Masque of the Red Death (1964) **** Blu-ray

December 27th, 2020
Author: Meredith Taylor

Dir: Roger Corman | Vincent Price, Hazel Court, Jane Asher, Nigel Green, Patrick Magee | Horror, US 89′

The Masque of the Red Death is the seventh in the series of Roger Corman/Edgar Allan Poe adaptations produced by AIP in the 1960s. These visually handsome films were praised for an integrity of tone, laced with dark humour; and a careful – though not over-reverential – respect for the period horror genre.

Atmospheric widescreen colour sets and costumes complimented intelligent scripts and sensitive direction. Of course, there were earlier Poe films yet it was only with the Corman features that we experience a remarkable grandeur faithful to the tone of Poe’s writings, which greatly appealed to critics and audiences.

For his ninety minute version of The Masque of the Red Death Corman takes a sparse storyline and makes it rich in atmosphere. Charles Beaumont and R. Wright Campbell worked on a plausible treatment and also added material from Poe’s tale Hop-Frog. As with the earlier Corman film The Pit and the Pendulum (an even starker one prisoner/victim situation) further characters and sub-plots needed to be created.

Alongside the Masque’s hooded figure of the Red Death (often seen as a reference to Bergman’s death character in The Seventh Seal,  those monks surfacing in Bunuel’s films and the callous Prince Prospero (malevolently performed by Vincent Price) we also have a selection of court people, dwarf actors and dancers. A rival villain is provided by Patrick Magee’s Alfredo, although Magee gets short shrift in this rather underwritten role, and would have fared better as Prospero, for he conveys much darker undercurrents of evil with his bitter cracked voice and cold stare.

It made sense to move out of the hermetic court and include some villagers. Those chosen are a virtuous peasant girl Francesca (Jane Asher, ideally pure but never sentimental), her lover and her father. The men are kept inside the dungeons while Francesca, against her will, has to join the company of the court. Francesca is probed by the Satan-worshiping Prospero. He sees her belief in Christianity as equalling his attachment to the powers of darkness. Like Prospero’s mistress Juliana (Hazel Court) the peasant girl is ideal for an apprenticeship with the Devil. A quasi-initiation scene, where Vincent Price leads Jane Asher through a series of highly-coloured rooms is fascinating. Like the doors in the legend of Bluebeard’s castle, a diabolic temptation is being presented to the curious, though resistant Francesca.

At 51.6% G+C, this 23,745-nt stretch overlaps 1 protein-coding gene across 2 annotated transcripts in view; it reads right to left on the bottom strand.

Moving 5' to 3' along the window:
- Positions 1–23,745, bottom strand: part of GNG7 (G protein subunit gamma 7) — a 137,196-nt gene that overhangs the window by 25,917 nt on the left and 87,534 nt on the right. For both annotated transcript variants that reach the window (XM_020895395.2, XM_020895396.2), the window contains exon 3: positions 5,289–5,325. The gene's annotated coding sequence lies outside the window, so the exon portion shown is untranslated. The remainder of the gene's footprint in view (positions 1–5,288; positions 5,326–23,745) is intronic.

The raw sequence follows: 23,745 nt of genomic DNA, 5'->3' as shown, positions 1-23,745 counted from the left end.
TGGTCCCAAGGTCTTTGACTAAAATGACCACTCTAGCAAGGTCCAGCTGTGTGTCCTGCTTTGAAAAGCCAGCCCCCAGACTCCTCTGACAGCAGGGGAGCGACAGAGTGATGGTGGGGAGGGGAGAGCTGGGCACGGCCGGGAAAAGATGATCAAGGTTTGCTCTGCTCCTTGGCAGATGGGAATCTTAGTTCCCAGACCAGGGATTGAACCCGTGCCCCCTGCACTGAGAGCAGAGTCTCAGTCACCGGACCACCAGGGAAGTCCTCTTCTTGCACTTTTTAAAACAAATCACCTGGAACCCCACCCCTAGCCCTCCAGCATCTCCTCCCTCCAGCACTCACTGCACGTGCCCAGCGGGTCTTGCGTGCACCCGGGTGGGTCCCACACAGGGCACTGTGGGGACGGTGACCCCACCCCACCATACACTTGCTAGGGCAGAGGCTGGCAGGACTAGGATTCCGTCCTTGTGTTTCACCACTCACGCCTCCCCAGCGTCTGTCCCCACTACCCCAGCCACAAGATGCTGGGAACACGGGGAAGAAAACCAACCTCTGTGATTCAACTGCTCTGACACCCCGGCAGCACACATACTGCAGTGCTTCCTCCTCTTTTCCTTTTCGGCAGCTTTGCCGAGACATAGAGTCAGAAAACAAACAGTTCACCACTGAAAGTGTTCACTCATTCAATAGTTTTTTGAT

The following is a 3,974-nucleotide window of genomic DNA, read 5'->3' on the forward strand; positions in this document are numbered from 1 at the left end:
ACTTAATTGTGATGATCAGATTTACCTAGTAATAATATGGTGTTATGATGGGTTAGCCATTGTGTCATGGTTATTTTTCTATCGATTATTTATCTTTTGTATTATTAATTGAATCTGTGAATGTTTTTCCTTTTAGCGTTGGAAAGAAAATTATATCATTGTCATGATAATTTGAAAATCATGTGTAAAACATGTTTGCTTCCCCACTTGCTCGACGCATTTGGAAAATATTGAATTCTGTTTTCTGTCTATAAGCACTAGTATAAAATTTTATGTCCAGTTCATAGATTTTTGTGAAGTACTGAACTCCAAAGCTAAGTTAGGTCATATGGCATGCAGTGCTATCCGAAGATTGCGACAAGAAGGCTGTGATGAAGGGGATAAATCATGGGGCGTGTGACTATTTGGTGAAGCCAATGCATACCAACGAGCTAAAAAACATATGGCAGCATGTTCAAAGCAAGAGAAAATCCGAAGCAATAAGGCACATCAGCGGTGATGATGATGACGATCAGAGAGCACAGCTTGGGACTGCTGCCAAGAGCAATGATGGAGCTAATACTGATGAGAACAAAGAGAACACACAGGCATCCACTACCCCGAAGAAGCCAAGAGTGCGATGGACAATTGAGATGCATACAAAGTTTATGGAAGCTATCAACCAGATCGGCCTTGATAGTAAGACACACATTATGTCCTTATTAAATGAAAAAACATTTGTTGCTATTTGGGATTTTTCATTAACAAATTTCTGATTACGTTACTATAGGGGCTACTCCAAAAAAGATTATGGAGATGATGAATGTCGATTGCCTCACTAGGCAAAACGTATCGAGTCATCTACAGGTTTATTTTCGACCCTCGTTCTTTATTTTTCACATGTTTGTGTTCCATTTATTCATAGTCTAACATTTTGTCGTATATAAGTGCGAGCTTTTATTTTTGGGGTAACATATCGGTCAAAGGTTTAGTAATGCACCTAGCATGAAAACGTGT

These new characters are perfectly serviceable although The Masque of the Red Death tends to make them secondary to the sheer beauty of the film. And although the cast do their best, the photography, set design and costumes create an even stronger note, adding to the visual allure of the picture. Of all the Corman/Poe outings Masque is the most opulent, containing some of the most magnificent colour photography to be found in the genre (perhaps only the colour filtering and lighting in the restored Mario Bava, Kill Baby, Kill achieves a Gothic intensity equal to The Masque of the Red Death).

Nicholas Roeg won a BAFTA for his terrific work. His seductive photography is not just skin deep, it offers brilliant texture that lights up the horrible cold decadence of Prospero’s rooms, divorced from reality, and the misty presence of the village – not forgetting the hill and tree where the ominous figure of death lays out his tarot cards. Dan Haller’s set design is remarkable (they are re-used and re-decorated sets left over from the film Beckett) and so are the costumes supervised by Laura Nightingale.

Corman reportedly gave his cameraman a lighting “theme” and said that ‘Nic lit everything really very beautifully.’ So where does that leave Corman’s direction in this intense artefact? Well he directs with a fluid and elegant touch that glides you through the film. None of the performances seem obviously grand guignol. They’re very natural. And given Vincent Price’s tendency to sometimes be hammy, his Prince Prospero is as restrained as his Mathew Hopkins in Witchfinder General.

There’s a sense that Corman trusted his actors to deliver. However The Masque of the Red Death’s danse macabre scene slightly disappoints and is  somewhat underwhelming. There’s a feeling of it not being adequately choreographed. Roger Corman has said he thought this sequence was a failure and he’d wished he’d had more filming time. It lacks a sense of pain and ritual, a dress rehearsal for everybody’s dreadful fate rather than the real thing.

This new blu ray comes uncut – so the flesh branding scene and Julia’s satanic hallucinations are intact. And the quality of this restoration does justice to its production values. My personal best of the Poe films still remains The Tomb of Ligiea but The Masque of the Red Death and The Fall of the House of Usher are not far behind.

According to the opening lines of Poe’s short story: “The “Red Death’ had long devastated the country. No pestilence had ever been so fatal, or so hideous. Blood was its Avatar and its seal – the redness and the horror of blood.” The partnership of Roger Corman and Nicholas Roeg gave such glorious style to this allegory, and combined with ideal casting they achieved a heightened realism to communicate the tale’s poetically despairing descriptions of both a very real, and at the same time, dream-like plague. It’s a classic horror film that’s splendidly stood the test of time. ©ALAN PRICE 2020

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